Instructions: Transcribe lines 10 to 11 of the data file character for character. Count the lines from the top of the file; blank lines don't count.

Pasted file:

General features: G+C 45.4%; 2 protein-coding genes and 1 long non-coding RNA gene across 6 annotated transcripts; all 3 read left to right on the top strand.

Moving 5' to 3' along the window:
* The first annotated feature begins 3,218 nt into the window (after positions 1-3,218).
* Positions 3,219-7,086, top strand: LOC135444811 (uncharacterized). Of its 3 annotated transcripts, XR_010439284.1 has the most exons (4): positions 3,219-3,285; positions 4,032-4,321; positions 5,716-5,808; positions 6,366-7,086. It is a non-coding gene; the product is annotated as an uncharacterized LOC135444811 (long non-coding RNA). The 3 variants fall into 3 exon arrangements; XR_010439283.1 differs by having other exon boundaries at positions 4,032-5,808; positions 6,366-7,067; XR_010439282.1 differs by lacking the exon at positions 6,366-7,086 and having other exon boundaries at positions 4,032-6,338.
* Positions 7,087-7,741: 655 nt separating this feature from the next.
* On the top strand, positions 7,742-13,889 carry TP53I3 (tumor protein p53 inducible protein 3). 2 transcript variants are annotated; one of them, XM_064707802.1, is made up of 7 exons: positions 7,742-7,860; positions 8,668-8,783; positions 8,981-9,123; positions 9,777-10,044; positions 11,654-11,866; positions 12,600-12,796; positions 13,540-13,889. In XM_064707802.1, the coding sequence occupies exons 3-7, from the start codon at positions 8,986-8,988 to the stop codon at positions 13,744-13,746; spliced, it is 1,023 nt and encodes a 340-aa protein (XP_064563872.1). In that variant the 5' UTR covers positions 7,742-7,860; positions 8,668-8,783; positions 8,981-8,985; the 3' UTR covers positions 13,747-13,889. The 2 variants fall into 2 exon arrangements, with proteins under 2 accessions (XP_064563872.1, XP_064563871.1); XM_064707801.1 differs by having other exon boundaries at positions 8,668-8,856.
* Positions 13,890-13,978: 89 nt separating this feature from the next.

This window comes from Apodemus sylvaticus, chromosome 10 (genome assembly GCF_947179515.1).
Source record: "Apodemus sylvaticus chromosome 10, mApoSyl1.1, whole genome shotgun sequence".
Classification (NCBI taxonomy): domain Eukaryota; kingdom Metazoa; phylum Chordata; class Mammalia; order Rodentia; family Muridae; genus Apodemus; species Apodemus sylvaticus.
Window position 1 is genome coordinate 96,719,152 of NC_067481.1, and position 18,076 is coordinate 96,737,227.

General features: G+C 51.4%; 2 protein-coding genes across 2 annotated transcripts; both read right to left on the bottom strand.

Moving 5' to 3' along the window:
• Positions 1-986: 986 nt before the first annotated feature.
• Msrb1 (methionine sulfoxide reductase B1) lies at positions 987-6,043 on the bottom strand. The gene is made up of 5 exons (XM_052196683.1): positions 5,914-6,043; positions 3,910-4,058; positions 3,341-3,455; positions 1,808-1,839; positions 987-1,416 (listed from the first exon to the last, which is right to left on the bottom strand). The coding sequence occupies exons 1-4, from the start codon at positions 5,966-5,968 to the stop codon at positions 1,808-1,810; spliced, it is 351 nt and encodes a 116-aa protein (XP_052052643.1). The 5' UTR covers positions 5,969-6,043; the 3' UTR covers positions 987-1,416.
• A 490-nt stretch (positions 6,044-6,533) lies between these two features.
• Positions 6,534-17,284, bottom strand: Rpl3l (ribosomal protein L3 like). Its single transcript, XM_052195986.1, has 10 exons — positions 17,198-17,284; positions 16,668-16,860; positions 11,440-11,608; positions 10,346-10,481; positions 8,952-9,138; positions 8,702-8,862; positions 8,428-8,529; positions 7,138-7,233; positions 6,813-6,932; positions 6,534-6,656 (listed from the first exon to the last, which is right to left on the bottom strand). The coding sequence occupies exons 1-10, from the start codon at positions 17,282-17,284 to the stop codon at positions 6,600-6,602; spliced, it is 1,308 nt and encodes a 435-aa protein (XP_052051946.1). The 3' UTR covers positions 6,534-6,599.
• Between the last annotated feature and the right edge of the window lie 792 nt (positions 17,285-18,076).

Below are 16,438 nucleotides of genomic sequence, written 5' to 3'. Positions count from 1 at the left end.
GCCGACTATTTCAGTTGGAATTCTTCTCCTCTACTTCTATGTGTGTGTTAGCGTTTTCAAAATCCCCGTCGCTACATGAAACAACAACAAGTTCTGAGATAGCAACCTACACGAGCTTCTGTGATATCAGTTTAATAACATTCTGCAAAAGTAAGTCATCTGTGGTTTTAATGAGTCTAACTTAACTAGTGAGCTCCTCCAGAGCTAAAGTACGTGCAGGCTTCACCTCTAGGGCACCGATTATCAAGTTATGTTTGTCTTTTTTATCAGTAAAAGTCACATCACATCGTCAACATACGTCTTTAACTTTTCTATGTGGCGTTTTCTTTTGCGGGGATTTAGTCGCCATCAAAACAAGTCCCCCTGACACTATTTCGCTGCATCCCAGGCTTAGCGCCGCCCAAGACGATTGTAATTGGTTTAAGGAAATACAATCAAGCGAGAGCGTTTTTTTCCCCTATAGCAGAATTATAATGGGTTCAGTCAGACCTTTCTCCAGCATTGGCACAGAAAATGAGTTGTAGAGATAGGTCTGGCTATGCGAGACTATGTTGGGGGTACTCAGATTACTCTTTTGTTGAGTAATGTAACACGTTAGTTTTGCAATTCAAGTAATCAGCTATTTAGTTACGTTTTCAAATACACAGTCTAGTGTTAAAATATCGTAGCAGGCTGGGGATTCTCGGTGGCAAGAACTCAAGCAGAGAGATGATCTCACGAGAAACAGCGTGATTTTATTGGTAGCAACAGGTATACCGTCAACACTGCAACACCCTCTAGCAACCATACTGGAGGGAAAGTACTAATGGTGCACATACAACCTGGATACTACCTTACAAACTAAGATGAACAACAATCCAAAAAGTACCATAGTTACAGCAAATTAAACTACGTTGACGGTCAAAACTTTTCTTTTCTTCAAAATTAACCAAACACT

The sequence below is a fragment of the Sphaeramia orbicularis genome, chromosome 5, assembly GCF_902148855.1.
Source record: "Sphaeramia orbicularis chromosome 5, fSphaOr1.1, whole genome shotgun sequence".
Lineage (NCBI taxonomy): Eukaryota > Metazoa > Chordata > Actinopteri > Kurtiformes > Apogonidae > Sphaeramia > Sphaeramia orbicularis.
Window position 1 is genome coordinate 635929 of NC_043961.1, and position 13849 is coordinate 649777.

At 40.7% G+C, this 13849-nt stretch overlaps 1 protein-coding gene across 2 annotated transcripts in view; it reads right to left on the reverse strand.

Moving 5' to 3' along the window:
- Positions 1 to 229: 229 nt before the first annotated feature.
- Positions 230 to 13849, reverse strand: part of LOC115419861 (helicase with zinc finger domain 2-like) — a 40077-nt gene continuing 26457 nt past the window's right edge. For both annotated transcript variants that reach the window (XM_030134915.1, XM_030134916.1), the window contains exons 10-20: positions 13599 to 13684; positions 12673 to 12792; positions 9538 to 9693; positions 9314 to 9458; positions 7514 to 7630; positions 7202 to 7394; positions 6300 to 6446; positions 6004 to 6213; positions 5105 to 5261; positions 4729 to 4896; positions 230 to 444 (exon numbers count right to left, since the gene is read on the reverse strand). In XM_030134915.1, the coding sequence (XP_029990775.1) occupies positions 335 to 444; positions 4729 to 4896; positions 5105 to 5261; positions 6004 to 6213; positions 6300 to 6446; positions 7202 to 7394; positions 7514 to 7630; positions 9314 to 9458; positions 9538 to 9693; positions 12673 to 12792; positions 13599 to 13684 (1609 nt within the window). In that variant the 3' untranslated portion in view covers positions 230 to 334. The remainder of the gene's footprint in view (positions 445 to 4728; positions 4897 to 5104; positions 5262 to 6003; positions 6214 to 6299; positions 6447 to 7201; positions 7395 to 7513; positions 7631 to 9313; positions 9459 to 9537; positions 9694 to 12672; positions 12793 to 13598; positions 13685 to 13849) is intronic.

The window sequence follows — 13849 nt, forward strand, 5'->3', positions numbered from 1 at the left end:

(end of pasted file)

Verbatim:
Classification (NCBI taxonomy): domain Eukaryota; kingdom Metazoa; phylum Chordata; class Mammalia; order Rodentia; family Muridae; genus Apodemus; species Apodemus sylvaticus.
Window position 1 is genome coordinate 96,719,152 of NC_067481.1, and position 18,076 is coordinate 96,737,227.